‘Less is Moore’

James Longenbach on Marriane Moore for The Nation

Writing for The Nation, James Longenbach writes around Marriane Moore’s collected poems in various editions but most especially Observations, ‘one of the great verbal works of art of the 20th century’:

On February 29, 1988, John Ashbery gave a poetry reading at the Folger Shakespeare Library in Washington, DC. The room was packed. Coincidentally, the Folger had mounted “Marianne Moore: Vision Into Verse,” an exhibition including an array of clippings and photographs that Moore includes in her poems—most prominently in “An Octopus,” the longest poem in her 1924 volume Observations. Speaking from the podium, Ashbery called “An Octopus” the most important poem of the 20th century; and while the remark provoked a few titters, he was reiterating a conviction that was neither novel nor idiosyncratic. “Despite the obvious grandeur of her chief competitors,” he’d written two decades earlier, in a 1967 review of Moore’s Complete Poems, “I am tempted simply to call her our greatest modern poet.”

By “chief competitors,” Ashbery meant the usual suspects—Ezra Pound, T.S. Eliot, Wallace Stevens, Robert Frost, William Carlos Williams—all of whom maintain a permanent claim on our attentions; with the notion that Moore belongs among this company, no 21st-century reader could plausibly disagree. Not only the freewheeling Ashbery but also the fastidious Richard Wilbur reveres her poems, and depending on how one approaches them, the poems themselves seem both freewheeling and fastidious. “She gives us,” said Ashbery, “the feeling that life is softly exploding around us, within easy reach.”

In a sense, this is true of any great poem, which will seem seductively unpredictable, a thrilling journey from first line to last, to the degree to which it is exquisitely constructed. No poet is more formally precise than Walt Whitman at his most expansive, no poet more wildly extravagant than Emily Dickinson at her most curtailed; freedom is not sloppiness, structure is not constriction. But perhaps more clearly than any poet of the 20th century, Moore allows us to see why this is the case. Hence her extraordinary usefulness for other poets, hence her lasting influence even on poets who do not sound like her, much less transform her discoveries into mannerisms.

Moore was born near St. Louis, Missouri, in 1887. Her parents separated before her birth, and subsequently her father, already institutionalized, severed his hand, taking literally the injunction of Matthew 5:30 (“If thy right hand offend thee, cut it off”). To her mother and her brother Warner, who became a Presbyterian minister, Moore remained fiercely, sometimes pathologically close. Though she attended Bryn Mawr College, became a suffragette, moved to a tiny Greenwich Village apartment in 1918, and edited the legendary magazine The Dial from 1925 until its demise in 1929 (an achievement that would ensure our interest in Moore even if she had written no poems), she lived with her mother until her mother’s death in 1947. It’s hard to imagine Marianne Moore sharing a bed with her mother while also composing her fiercely syntax-driven poems—poems in which domestic relations often seem pointedly nightmarish: “the spiked hand / that has affection for one / and proves it to the bone, / impatient to assure you / that impatience is the mark of independence / not of bondage.”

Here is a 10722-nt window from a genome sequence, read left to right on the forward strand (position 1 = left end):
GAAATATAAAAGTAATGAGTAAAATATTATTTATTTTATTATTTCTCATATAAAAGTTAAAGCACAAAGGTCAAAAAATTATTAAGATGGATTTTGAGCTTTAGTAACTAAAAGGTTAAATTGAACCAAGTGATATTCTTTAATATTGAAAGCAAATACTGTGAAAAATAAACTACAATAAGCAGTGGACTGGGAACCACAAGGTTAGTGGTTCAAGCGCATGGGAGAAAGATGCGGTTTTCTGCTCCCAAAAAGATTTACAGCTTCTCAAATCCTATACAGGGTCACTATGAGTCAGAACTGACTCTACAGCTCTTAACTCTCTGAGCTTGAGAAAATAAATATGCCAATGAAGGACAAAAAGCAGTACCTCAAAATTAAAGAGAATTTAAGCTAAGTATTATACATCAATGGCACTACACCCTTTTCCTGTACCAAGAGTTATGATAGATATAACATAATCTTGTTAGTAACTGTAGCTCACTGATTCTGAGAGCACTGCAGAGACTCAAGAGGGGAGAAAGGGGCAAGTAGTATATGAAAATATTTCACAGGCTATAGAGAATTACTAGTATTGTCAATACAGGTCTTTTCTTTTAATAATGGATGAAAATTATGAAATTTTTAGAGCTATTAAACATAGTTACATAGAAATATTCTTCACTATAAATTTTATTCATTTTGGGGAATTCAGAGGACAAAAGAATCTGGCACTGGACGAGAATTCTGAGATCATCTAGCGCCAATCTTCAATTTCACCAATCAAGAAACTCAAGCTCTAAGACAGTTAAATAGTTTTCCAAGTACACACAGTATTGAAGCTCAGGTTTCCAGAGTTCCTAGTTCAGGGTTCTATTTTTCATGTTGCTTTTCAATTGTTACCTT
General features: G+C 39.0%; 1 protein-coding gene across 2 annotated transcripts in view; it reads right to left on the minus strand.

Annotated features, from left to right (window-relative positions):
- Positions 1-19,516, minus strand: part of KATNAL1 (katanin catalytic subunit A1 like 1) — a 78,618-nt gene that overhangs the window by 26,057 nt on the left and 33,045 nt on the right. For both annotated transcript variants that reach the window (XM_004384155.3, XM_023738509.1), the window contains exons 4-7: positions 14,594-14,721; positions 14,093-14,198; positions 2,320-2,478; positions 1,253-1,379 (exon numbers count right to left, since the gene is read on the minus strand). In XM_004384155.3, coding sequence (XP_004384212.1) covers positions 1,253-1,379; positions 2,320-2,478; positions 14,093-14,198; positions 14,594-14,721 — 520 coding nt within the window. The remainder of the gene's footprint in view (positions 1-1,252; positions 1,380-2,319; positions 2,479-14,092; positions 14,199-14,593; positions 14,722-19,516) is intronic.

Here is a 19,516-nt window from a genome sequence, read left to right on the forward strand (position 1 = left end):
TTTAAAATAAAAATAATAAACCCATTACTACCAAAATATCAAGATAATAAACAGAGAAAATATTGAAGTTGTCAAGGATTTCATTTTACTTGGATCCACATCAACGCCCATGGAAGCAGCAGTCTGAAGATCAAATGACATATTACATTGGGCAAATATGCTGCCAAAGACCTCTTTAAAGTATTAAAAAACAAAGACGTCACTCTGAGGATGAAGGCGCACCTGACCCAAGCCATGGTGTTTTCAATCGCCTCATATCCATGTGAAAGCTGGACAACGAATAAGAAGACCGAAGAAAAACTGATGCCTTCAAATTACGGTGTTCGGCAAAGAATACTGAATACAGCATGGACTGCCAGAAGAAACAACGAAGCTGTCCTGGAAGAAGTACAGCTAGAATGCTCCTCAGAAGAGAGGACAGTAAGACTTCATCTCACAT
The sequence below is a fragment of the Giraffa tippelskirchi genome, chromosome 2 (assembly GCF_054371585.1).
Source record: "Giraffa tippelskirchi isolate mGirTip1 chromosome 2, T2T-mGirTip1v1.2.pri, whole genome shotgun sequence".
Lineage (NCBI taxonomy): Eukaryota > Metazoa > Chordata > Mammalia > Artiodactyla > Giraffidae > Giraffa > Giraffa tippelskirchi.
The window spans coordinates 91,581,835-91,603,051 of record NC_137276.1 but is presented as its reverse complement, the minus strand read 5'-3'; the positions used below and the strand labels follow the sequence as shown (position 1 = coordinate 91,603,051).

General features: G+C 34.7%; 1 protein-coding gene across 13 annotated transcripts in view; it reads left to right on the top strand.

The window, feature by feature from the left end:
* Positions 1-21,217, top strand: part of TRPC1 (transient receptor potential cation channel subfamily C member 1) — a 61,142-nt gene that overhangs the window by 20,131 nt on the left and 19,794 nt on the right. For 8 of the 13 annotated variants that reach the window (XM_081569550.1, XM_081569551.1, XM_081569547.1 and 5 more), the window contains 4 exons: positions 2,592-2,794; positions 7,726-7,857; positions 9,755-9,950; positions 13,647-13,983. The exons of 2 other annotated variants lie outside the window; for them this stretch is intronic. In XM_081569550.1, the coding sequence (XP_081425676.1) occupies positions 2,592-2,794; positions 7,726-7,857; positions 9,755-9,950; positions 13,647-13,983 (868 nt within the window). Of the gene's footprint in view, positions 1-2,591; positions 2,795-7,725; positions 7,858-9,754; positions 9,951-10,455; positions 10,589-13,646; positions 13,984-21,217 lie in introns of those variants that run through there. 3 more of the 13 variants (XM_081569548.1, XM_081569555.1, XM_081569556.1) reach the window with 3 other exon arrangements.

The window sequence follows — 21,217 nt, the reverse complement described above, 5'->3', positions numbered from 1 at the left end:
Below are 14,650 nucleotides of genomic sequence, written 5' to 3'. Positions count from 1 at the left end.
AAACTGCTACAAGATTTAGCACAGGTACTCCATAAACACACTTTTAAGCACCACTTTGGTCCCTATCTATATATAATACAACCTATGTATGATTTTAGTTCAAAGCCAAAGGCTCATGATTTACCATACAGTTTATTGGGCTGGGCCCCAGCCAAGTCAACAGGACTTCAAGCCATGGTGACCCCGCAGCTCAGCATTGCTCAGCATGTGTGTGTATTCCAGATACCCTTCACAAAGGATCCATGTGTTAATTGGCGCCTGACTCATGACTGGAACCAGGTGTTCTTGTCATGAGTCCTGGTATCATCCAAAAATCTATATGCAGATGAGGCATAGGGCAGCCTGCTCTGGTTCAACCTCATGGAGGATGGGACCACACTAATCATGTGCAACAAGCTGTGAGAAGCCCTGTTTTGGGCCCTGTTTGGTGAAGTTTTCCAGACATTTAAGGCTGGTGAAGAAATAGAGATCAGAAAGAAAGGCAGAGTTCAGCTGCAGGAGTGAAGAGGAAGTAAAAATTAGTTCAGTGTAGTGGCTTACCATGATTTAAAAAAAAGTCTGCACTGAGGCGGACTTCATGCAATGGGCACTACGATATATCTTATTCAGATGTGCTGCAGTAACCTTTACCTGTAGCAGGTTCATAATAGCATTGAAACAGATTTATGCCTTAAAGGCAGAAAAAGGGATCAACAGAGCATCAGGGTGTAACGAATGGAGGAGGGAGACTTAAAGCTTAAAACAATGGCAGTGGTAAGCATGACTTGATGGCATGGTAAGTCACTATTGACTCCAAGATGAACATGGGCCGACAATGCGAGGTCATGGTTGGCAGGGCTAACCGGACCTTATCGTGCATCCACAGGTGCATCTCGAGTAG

Moore began publishing these poems around 1915, and immediately they were noticed by the poets who became her peers—Pound, Eliot, Stevens, H.D., Williams—poets who would each write admiring essays about her work. Yet Moore remained mysterious. “Does your stuff ‘appear’ in America?” asked Pound after first encountering her poems in England. “Dear Mr. Pound,” replied Moore, “I do not appear.” In 1921, H.D. helped to arrange the appearance of a small collection, called Poems, but Moore was neither involved with the publication nor pleased with the results. She held out as long as she could, finally publishing her first book, Observations, with the Dial Press in 1924; a slightly revised second edition appeared the following year. Though Moore would continue to write superb poems throughout her long life (she died in 1972), she would never surpass the achievement of Observations, which is not merely a collection of discrete poems but a poetic omniverse of Whitmanian proportions.

Moore was a passionate reviser. Prior to being collected in Observations, her poems appeared in little magazines in sometimes drastically different versions, and she continued to revise them for decades to come. Reading a poem from the 1920s in her 1967 Complete Poems, often one is in fact reading a poem from 1935 or 1951; this conundrum was wildly exacerbated by the recent Poems, which reprints (in the words of the volume’s editor, Moore’s friend Grace Schulman) “versions [of the poems] that I liked.” In addition, because Moore’s various selected and collected editions rearrange and omit some of the poems of Observations, the design of this volume has largely been obscured. A facsimile edition appeared in 2002 (Becoming Marianne Moore: The Early Poems, 1907–1924, meticulously edited by Robin Schulze), but it is only now that Moore’sObservations has finally been reprinted as a book that devoted readers might hold in their hands.


Fitz Carraldo Editions